Projects must continue in time. When agencies leave the Country or decide to fund some projects rather than others, the things they have done must remain. Rather than immediate changes or exceptional figures, we believe in slow changes, which do not upset culture, religion, values.
Eritrea has nine ethnic groups.Therefore changes, in order to be positive, must be accepted and popular with whom they affect. The population of a village or region involved, must understand their sense and purpose.
As for the fight against female genital mutilation?
Yes, the fight against female genital mutilation started before independence. Then a law arrived, in 2007.
Eritrean women of the organisation NUEW (National Union of Eritrean Women),
explain that they did not immediately proposed a law against mutilation, in order to start intervening on the mentality of those who accepted it first.
People must understand before a change can happen. Once mutilation was a ritual to be proud of, a tradition to be respected. The damage on the physical and mental health of girls and young women was not understood.
Thus, before approving a law, it was necessary to convince people that what they were doing was wrong. We could not start with punishments. Furthermore, it is necessary to intervene in every village where mutilations are carried out, not just in cities.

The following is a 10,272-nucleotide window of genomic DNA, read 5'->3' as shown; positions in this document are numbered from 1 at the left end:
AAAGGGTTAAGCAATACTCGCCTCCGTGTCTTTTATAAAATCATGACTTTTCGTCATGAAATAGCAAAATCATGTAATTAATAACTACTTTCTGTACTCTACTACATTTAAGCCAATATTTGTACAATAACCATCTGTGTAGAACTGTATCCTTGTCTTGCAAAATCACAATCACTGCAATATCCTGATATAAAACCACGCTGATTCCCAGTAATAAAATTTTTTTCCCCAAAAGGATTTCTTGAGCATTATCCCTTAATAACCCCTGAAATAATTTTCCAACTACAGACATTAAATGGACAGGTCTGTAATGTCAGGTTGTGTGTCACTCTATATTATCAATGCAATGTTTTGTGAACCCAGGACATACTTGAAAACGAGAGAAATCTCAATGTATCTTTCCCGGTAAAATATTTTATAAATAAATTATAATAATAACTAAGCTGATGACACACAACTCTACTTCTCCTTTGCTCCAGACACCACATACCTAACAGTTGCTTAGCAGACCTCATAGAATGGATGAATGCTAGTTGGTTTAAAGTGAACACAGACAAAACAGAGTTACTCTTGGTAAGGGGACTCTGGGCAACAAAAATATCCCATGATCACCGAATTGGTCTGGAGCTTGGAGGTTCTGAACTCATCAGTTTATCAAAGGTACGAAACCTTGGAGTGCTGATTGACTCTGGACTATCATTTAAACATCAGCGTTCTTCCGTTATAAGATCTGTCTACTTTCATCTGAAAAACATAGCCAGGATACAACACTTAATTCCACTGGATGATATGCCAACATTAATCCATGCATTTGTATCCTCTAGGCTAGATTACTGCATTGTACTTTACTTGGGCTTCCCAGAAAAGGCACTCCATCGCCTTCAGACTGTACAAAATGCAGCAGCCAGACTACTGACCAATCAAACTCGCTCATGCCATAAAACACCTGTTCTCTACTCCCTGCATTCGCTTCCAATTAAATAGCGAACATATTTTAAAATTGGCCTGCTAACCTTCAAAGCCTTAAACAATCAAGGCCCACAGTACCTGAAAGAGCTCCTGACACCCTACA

What is the situation like in the Country, ten years after the law has entered into force?
Action is widespread, both in the capital and above all, outside Asmara. There is great attention. It is not easy to find out where it is still carried out because now it is done in secret. There are women and commissions who have the task to check that mutilations are no longer carried out. At Keren, for instance, the group of women involved in this, reported three cases within a year. The people involved pay a symbolic fine because, as I stressed, the intention is not to punish, but to dismantle tradition. The groups working for this purpose are trained by different people. Some belong to the Ministry of Health, women are often part of the NUEW.
What is being done for children’s health?
I participated in a meeting in a village outside Asmara. The women’s account was focussed on the help given to parents, to explain them the importance of vaccinations. The volunteers are people who often work in the health field and who follow the village where they live, which they know very well.
They are people, who every day after work go and see those who need them, they provide information. And they keep records. For example, I saw those on infant mortality, on pregnant women’s health, on babies’ health. The notes were detailed. Also, if they can, they seek solutions. For instance, if they hear of pregnant women suffering from vitamin deficiency or anaemia, they seek help at the Ministry in Asmara to bring the required medicines to the village.
To what extent do young people co-operate?
There are many young people working at local level, for example for the prevention of HIV or in the distribution of condoms, the NUEYS (National Union of Eritrean Youth and Students) takes care of this. There is an excellent organisation working both inside and outside Asmara. All participate, young people, women, elderly people and men. Everyone expresses their opinion. Every viewpoint is considered. It is not about putting a cross in a box, but about being listened to.
In Eritrea when two people fight, a mediation is sought, without punishments or prizes, to soften friction. A very interesting and beautiful concept, which is part of our culture, our tradition.
Indeed there are many aspects about Eritrea that the West does not know …